There are two primary ways to increase the energy output of a solar cell. You can improve the conversion efficiency, so more of the light that is absorbed is converted to electricity, and you can increase the range of light the cell can absorb. The latter is very difficult though as it is limited by what materials you are using, but research from Fraunhofer-Gesellschaft may help with that.
Silicon, which is a common material for many commercial solar cells, is not able to absorb infrared light, which makes up a decent amount of sunlight. Black silicon though does absorb infrared light, but is not greatly efficient. The researchers changed that by improving the production method. Black silicon is made by shining a femtosecond laser onto a piece of silicon in a sulfur-containing atmosphere. The sulfur binds to the silicon and acts like a catalyst, enabling electrons excited by infrared light to enter the conduction band. This effect works in both directions though, so electrons had an easier time going up and falling down. By changing the shape of the laser though, the researchers were able to create a bias, so the electrons were less-able to fall.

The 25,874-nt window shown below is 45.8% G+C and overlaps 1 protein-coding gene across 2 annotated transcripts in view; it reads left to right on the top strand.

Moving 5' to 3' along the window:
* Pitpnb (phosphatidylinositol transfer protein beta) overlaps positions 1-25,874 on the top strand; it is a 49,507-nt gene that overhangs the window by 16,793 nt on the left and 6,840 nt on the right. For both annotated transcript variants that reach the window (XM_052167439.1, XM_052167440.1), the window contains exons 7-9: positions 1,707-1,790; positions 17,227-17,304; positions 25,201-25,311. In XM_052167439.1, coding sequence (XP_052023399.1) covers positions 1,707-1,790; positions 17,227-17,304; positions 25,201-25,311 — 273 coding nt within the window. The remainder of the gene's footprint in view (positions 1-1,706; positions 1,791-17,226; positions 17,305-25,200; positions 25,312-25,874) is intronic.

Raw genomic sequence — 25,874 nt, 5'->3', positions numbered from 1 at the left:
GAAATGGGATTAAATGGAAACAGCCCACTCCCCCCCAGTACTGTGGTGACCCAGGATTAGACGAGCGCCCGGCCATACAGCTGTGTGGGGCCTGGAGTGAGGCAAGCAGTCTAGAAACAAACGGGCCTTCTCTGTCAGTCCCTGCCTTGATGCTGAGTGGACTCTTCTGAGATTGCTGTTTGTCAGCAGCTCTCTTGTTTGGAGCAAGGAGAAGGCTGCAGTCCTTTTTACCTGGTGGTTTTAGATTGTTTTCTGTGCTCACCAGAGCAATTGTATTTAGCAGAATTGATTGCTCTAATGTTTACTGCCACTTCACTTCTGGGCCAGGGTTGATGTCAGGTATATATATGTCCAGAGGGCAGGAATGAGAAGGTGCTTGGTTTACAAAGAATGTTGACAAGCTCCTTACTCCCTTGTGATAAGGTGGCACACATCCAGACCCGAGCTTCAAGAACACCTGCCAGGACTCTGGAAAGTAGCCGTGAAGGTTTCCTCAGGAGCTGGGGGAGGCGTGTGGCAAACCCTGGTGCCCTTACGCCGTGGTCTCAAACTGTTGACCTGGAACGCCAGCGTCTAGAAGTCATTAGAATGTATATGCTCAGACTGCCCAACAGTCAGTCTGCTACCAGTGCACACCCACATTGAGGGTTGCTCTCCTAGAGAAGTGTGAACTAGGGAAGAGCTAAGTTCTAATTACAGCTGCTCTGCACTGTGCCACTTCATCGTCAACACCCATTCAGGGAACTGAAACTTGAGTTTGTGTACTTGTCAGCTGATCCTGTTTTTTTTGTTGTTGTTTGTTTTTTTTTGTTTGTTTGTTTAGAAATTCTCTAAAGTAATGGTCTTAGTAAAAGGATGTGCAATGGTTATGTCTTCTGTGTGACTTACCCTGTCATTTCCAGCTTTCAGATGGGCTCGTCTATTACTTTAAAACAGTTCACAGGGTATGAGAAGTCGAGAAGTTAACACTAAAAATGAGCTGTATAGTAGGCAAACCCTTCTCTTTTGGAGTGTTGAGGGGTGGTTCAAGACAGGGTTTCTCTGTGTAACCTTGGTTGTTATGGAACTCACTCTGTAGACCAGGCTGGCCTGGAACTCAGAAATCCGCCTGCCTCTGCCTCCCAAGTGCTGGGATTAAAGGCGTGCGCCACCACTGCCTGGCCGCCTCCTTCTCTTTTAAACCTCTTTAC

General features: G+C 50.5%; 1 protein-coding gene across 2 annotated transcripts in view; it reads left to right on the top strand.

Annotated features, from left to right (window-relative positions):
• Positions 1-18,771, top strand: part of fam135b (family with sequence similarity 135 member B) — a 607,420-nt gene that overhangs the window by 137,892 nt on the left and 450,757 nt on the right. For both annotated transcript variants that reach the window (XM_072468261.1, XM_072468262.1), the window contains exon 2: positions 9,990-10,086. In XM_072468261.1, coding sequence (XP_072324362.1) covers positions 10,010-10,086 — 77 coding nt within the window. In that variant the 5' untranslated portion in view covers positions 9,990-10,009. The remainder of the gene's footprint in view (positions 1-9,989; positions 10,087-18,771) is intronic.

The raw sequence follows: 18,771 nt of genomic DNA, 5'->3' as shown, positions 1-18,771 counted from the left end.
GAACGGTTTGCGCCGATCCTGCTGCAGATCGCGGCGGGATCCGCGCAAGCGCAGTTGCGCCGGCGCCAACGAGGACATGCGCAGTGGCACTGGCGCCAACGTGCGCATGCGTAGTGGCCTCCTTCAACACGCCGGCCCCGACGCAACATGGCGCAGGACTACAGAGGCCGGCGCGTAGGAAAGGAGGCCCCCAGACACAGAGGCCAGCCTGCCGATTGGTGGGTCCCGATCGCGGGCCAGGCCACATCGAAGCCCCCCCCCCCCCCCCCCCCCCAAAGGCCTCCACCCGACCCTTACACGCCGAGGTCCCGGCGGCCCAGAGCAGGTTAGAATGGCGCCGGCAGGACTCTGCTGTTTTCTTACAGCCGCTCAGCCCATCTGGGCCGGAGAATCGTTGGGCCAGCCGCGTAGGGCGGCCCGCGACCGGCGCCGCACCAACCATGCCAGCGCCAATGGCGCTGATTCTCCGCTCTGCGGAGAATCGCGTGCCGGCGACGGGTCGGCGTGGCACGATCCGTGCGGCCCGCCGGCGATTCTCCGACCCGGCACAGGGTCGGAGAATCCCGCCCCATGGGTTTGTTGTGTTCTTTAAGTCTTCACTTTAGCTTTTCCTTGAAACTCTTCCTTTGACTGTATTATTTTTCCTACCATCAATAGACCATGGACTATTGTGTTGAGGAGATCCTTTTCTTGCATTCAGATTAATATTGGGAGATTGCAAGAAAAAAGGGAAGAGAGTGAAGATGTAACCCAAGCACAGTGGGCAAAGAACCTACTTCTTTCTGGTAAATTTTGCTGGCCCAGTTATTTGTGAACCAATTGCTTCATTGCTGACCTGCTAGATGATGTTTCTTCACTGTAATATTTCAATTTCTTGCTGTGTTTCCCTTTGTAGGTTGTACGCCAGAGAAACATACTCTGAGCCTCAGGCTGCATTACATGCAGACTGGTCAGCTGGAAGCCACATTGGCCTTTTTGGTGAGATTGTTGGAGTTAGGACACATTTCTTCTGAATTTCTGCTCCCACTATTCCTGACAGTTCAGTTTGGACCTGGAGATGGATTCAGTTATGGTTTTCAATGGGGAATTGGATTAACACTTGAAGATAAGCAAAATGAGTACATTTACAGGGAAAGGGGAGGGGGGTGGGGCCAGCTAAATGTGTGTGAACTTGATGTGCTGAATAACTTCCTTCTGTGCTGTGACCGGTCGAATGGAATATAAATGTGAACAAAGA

The researchers hope to see black silicon eventually integrated into traditional silicon solar cells, where the black silicon is behind the regular silicon, and catches what infrared light comes through. To help achieve this, the researchers are looking to form a spin-off company to market their laser system to manufacturers.